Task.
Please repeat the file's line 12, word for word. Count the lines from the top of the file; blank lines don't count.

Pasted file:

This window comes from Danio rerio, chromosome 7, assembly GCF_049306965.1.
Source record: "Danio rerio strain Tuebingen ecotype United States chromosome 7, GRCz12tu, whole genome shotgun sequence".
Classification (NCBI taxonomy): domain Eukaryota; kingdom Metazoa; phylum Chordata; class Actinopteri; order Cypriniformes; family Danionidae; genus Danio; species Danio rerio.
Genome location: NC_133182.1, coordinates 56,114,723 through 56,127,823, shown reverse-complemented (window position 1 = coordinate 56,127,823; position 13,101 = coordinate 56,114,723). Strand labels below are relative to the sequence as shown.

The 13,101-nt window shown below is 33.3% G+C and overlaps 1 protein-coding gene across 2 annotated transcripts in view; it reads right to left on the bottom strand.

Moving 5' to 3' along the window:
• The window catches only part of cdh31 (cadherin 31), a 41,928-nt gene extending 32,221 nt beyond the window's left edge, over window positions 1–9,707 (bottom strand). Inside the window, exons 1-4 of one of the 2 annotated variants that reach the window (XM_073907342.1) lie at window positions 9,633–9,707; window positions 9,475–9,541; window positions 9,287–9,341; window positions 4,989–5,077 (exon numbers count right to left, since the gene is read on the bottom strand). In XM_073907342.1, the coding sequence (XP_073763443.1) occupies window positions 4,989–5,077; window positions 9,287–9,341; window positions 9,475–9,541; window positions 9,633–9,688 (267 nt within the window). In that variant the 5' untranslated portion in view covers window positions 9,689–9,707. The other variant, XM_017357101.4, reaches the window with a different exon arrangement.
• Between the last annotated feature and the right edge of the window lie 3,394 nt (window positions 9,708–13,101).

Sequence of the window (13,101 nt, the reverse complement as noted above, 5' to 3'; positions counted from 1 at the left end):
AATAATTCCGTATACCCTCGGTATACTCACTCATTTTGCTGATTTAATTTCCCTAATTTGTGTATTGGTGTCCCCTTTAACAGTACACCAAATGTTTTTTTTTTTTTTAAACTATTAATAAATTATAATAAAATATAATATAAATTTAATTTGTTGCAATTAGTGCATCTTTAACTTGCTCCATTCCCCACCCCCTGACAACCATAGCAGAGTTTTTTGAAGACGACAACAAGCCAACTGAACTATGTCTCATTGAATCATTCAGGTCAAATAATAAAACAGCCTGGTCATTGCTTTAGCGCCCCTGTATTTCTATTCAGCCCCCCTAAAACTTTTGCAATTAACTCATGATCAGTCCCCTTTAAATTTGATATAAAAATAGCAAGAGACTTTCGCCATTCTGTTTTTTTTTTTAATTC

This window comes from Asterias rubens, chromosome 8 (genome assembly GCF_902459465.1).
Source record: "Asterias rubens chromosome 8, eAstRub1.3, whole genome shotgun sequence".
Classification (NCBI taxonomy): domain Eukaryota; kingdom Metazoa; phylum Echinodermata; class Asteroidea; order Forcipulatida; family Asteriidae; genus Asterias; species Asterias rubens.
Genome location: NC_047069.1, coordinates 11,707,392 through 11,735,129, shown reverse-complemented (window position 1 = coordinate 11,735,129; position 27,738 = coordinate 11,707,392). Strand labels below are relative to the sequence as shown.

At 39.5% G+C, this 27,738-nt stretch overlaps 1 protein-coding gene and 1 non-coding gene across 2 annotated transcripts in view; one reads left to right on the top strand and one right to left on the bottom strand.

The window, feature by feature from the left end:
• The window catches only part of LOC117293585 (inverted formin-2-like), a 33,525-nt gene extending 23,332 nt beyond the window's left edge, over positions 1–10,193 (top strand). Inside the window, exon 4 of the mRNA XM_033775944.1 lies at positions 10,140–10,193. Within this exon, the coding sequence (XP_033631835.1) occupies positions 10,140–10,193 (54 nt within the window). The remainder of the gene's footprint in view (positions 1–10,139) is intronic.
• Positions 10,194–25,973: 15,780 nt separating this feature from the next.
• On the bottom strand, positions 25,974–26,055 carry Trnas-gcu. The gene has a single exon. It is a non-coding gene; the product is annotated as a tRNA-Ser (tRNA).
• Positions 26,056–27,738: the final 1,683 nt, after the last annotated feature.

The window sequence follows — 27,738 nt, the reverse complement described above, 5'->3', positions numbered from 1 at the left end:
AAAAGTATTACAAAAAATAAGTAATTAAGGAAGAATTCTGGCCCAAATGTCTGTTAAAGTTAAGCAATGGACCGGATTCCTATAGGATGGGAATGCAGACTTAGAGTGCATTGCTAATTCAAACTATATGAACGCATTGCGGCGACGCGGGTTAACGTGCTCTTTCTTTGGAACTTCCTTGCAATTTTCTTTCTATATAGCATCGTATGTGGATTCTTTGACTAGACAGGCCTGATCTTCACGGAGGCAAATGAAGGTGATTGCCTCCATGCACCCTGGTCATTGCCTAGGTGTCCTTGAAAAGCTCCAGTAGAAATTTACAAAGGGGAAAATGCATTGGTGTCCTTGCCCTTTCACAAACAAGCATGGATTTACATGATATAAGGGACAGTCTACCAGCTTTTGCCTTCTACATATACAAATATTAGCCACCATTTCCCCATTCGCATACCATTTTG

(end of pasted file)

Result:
Source record: "Asterias rubens chromosome 8, eAstRub1.3, whole genome shotgun sequence".